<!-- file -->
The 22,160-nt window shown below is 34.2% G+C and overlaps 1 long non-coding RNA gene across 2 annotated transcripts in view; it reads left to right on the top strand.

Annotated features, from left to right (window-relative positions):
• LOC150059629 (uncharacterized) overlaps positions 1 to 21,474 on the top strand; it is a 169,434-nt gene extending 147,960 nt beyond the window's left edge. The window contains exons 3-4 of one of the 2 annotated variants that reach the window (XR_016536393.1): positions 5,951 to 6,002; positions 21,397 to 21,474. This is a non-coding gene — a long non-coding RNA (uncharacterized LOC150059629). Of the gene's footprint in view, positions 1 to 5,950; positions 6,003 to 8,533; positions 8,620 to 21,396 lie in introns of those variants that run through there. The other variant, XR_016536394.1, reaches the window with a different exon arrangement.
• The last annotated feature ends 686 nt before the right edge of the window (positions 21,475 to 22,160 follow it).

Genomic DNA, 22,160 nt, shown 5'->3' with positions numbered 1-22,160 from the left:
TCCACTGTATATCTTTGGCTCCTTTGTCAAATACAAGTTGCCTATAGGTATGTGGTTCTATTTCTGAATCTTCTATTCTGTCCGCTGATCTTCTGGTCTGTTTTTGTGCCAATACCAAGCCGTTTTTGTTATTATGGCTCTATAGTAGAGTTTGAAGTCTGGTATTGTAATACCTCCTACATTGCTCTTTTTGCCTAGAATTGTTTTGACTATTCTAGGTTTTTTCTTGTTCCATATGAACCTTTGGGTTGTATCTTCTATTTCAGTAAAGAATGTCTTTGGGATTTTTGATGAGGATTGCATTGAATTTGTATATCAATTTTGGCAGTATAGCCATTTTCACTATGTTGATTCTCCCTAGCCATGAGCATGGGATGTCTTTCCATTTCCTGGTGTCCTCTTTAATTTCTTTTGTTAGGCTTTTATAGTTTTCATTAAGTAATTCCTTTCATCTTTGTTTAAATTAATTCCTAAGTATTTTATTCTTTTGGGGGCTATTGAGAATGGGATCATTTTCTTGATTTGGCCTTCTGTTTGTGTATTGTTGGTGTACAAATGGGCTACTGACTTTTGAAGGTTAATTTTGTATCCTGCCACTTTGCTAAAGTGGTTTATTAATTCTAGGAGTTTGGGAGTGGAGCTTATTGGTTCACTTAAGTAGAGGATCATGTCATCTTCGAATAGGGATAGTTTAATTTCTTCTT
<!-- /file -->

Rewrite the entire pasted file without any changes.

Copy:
The 22,160-nt window shown below is 34.2% G+C and overlaps 1 long non-coding RNA gene across 2 annotated transcripts in view; it reads left to right on the top strand.

Annotated features, from left to right (window-relative positions):
• LOC150059629 (uncharacterized) overlaps positions 1 to 21,474 on the top strand; it is a 169,434-nt gene extending 147,960 nt beyond the window's left edge. The window contains exons 3-4 of one of the 2 annotated variants that reach the window (XR_016536393.1): positions 5,951 to 6,002; positions 21,397 to 21,474. This is a non-coding gene — a long non-coding RNA (uncharacterized LOC150059629). Of the gene's footprint in view, positions 1 to 5,950; positions 6,003 to 8,533; positions 8,620 to 21,396 lie in introns of those variants that run through there. The other variant, XR_016536394.1, reaches the window with a different exon arrangement.
• The last annotated feature ends 686 nt before the right edge of the window (positions 21,475 to 22,160 follow it).

Genomic DNA, 22,160 nt, shown 5'->3' with positions numbered 1-22,160 from the left:
TCCACTGTATATCTTTGGCTCCTTTGTCAAATACAAGTTGCCTATAGGTATGTGGTTCTATTTCTGAATCTTCTATTCTGTCCGCTGATCTTCTGGTCTGTTTTTGTGCCAATACCAAGCCGTTTTTGTTATTATGGCTCTATAGTAGAGTTTGAAGTCTGGTATTGTAATACCTCCTACATTGCTCTTTTTGCCTAGAATTGTTTTGACTATTCTAGGTTTTTTCTTGTTCCATATGAACCTTTGGGTTGTATCTTCTATTTCAGTAAAGAATGTCTTTGGGATTTTTGATGAGGATTGCATTGAATTTGTATATCAATTTTGGCAGTATAGCCATTTTCACTATGTTGATTCTCCCTAGCCATGAGCATGGGATGTCTTTCCATTTCCTGGTGTCCTCTTTAATTTCTTTTGTTAGGCTTTTATAGTTTTCATTAAGTAATTCCTTTCATCTTTGTTTAAATTAATTCCTAAGTATTTTATTCTTTTGGGGGCTATTGAGAATGGGATCATTTTCTTGATTTGGCCTTCTGTTTGTGTATTGTTGGTGTACAAATGGGCTACTGACTTTTGAAGGTTAATTTTGTATCCTGCCACTTTGCTAAAGTGGTTTATTAATTCTAGGAGTTTGGGAGTGGAGCTTATTGGTTCACTTAAGTAGAGGATCATGTCATCTTCGAATAGGGATAGTTTAATTTCTTCTT